This article is part of a mini-series on the plight of the mid-sized farm. Read part 1 on the difficulties of organic farming and  part 3 on breaking the cycle of bigger farms and fewer farmers. 

If I were still working the Smith family land, I’d be a fifth-generation Montana rancher. Instead, 628 miles, countless pairs of skinny jeans, and one internet job separate me from the family profession. Even after nearly a decade away, though, it doesn’t take much to take me back.

About a year ago, my boyfriend and I were clutching hands and whispering sweet nothings in a dive bar’s midnight air. When the jukebox switched to “I’m So Lonesome I Could Cry,” the crowd and smell of stale beer faded away as I sat back, invisible hat in hand, to gaze at a hidden Montana horizon. My boyfriend glanced up from his beer to see his love-filled girlfriend transformed into a wistful, weatherbeaten Clint Eastwood squeezing back a horse-turd tear. “You’ve got to make me a mix of old country songs,” he said. “You don’t make mixtapes of songs like this,” Eastwood growled, squinting and drifting back to Hank Williams, Sr.

I’m gruff and conflicted when it comes to agriculture. While I love the farmers markets and food scene of Seattle, I miss our family cattle ranch, and the wheat farm my grandparents recently sold. I’ll dim the lights, massage my kale, and devour stories about food, but I feel a gulf between the world of the food movement and that of the mid-sized farms I grew up on and around. I watch countless cool-but-teeny urban ag projects pop up in cities across the U.S. that inspire but grapple with problems of scope. Meanwhile, Big Ag strengthens its hold and swallows up everything in the wide miles between — where much of our food actually comes from, where I come from. And so, whenever classic country comes on, I get dust in my eye thinking of the red dirt roads and the disappearing, simpler life they lead to. But was it ever really so simple?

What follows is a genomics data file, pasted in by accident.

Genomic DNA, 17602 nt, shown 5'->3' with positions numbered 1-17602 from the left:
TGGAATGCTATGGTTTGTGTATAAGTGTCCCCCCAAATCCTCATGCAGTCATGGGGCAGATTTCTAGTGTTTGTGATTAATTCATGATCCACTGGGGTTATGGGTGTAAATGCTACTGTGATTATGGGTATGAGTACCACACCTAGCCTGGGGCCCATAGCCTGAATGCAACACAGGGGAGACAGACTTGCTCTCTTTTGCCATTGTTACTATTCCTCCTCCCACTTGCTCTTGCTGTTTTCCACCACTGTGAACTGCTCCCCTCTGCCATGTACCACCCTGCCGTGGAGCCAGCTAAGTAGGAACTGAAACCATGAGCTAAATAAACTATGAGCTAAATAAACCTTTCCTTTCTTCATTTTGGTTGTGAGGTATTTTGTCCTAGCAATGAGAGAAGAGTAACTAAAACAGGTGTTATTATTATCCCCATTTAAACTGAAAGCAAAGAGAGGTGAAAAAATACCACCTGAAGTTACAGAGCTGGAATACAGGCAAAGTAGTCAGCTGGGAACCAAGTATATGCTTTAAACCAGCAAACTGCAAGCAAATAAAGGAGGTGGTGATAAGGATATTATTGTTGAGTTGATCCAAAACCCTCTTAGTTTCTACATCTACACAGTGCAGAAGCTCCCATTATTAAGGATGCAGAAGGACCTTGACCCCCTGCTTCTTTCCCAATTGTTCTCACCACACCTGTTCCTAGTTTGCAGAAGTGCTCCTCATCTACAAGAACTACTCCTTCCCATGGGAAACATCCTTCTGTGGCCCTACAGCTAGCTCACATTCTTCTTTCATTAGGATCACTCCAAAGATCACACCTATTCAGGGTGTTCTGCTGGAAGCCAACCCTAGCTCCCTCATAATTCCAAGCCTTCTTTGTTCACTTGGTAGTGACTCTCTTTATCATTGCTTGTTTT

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My music-induced nostalgia has international company. In a Radiolab segment on music, Columbia University anthropologist of music Aaron Fox explains that, counterintuitively, country and western has roots in American urbanization. The first hit country song popped up in 1927, the year the U.S. population majority transitioned from rural to urban. “Country music is born when the country becomes a nostalgic ideal,” Fox says in the Radiolab segment. The crying steel guitars and vocalizations conjure up feelings of migration and regret, he says. And now, classic country is popular in developing countries, where everyone from Australian Aborigines to Zimbabweans (who fill soccer stadiums to see Don Williams play) understands the language of leaving the land behind afresh.

Drawing inspiration from Ben Adler’s mixtape love letter to the parks that birthed hip hop, I planned on writing about the waning of the family farm and accompanying it with a mix of my favorite old, nostalgic country songs. Combining Patsy Cline and sad stats about disappearing U.S. farmland proved too depressing for me, though, and the story stayed stuck until author, farmer, and chef Dan Barber visited the Grist office. Beyond being a third-plate philosopher and first-rate raconteur on food issues, he caught my ear and surprised me when he skipped the farmers market to argue for the plight of mid-size farms like the one I grew up on.